Maybe you’ve read about experiments that show that when potato crisps crunch louder, people say they’re fresher. And beyond crisps, all sorts of taste sensations can be manipulated by the sounds that surround them. Heavy metal apparently renders a Cabernet Sauvignon more robust. The drone of an airplane engine renders the umami of tomato juice more or less irresistable, a fact I can attest to. Top chefs are using sound to manipulate the dining experience, but when it comes down to it, I was very doubtful that drinking beer while listening to music would have any noticeable effect. I was wrong.
The revelation took place on a freezing morning in a deconsecrated church in Kilfinane, a little village between County Cork and County Limerick in Ireland. Caroline Hennessy — minus white coat — conducted the proceedings, plying us with samples from the Eight Degrees Brewing in nearby Mitchelstown, while Brian Leach played some music he’d recorded specially for the occasion. It was all part of the Hearsay Audio Festival 2015, a delight in so many ways, and although I hadn’t intended to produce a podcast there, I couldn’t pass up the chance. So here it is, and if it sounds a little rough around the edges, that’s because it was possibly the most difficult episode I’ve ever assembled.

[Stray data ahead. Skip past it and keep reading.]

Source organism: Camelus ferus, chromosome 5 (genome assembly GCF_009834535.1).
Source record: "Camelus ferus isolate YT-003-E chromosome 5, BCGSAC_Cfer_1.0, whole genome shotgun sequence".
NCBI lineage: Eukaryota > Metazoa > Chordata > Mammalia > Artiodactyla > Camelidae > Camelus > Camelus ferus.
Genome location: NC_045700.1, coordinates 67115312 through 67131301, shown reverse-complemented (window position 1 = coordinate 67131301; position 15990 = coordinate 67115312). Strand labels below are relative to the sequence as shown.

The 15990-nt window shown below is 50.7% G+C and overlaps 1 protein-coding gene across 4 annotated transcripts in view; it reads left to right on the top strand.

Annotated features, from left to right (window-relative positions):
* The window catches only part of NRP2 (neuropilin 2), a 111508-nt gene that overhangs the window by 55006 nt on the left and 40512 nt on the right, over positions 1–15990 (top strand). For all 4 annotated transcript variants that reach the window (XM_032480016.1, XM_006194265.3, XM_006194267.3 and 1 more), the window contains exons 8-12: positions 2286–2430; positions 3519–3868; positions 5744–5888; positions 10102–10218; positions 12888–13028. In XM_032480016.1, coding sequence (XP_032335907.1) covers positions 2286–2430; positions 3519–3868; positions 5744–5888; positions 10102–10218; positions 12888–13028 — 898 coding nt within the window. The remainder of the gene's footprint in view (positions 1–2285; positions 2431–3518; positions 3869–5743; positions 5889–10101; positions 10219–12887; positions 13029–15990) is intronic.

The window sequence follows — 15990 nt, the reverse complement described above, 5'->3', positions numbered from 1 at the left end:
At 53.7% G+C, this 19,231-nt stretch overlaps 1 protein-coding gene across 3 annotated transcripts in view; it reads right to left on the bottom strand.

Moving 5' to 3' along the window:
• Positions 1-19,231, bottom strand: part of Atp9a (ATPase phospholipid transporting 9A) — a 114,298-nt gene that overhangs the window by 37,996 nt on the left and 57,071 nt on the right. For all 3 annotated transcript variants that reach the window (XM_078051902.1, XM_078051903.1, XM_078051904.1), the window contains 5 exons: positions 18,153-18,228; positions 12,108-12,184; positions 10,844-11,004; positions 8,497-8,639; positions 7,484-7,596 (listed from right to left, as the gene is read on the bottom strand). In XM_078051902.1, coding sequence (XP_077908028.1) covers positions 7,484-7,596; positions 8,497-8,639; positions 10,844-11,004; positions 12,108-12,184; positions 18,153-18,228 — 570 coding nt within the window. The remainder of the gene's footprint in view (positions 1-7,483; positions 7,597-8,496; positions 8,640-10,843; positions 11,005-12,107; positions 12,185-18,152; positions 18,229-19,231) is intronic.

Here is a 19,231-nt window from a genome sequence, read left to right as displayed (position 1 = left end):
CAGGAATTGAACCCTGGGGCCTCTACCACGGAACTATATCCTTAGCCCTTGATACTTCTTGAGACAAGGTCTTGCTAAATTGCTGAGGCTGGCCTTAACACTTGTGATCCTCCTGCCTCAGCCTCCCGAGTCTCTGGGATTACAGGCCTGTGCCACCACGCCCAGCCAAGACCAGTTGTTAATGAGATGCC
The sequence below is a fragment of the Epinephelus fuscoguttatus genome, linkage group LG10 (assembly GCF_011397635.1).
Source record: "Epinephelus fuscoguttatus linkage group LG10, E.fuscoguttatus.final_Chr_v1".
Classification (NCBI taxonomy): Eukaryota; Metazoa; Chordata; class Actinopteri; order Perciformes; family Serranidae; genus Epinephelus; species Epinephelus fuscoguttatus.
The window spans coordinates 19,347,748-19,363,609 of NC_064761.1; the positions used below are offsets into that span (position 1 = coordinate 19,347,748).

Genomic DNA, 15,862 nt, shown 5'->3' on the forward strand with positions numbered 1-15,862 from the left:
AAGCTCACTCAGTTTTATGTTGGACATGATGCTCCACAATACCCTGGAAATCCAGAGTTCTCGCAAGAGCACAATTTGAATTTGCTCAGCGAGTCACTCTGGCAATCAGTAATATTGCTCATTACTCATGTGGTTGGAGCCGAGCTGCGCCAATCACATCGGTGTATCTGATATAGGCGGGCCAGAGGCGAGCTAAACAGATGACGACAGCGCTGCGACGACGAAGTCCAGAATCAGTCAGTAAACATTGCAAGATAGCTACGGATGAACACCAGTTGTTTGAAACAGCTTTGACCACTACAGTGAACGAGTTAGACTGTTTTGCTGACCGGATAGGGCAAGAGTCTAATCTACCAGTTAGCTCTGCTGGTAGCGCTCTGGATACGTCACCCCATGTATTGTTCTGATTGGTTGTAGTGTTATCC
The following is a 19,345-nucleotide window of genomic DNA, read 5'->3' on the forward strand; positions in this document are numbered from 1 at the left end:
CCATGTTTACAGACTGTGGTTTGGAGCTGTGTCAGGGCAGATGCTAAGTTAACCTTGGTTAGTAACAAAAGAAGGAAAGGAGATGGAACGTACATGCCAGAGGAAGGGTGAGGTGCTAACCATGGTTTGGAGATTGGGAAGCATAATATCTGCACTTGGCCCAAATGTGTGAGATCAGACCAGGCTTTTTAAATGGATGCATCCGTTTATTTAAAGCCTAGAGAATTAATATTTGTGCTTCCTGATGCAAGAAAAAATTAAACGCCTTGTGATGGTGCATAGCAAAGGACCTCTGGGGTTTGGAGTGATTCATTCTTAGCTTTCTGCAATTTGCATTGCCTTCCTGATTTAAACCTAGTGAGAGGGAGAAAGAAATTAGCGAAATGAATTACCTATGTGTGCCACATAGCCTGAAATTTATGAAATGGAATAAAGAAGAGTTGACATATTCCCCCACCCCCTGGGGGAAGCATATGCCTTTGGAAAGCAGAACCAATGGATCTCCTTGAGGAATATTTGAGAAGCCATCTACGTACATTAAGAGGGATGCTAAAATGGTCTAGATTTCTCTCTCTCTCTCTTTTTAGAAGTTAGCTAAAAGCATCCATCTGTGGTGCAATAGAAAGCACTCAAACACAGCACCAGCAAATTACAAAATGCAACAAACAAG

- Of course that shoudn’t be a Guinness in the photos, it should be a Knockmealdown Irish Stout from Eight Degrees Brewing, but as you can tell I’ve been in a terrible rush.
- If you’re looking for a guide to Irish craft brews, Caroline Hennessy’s book Sláinte is available from Amazon.
- Brian Leach was kind enough to let me have clean copies of all his music. My apologies if I massacred it in the mix.
- I would have made an even bigger mess of things if Andrea Rangecroft, a superb audio producer, had not let me have her recording.
- I have no words to thank Hearsay Audio Festival. It really was a wonderful experience in so many ways, thanks to them, the other participants and the people of Kilfinane. I hope to be back.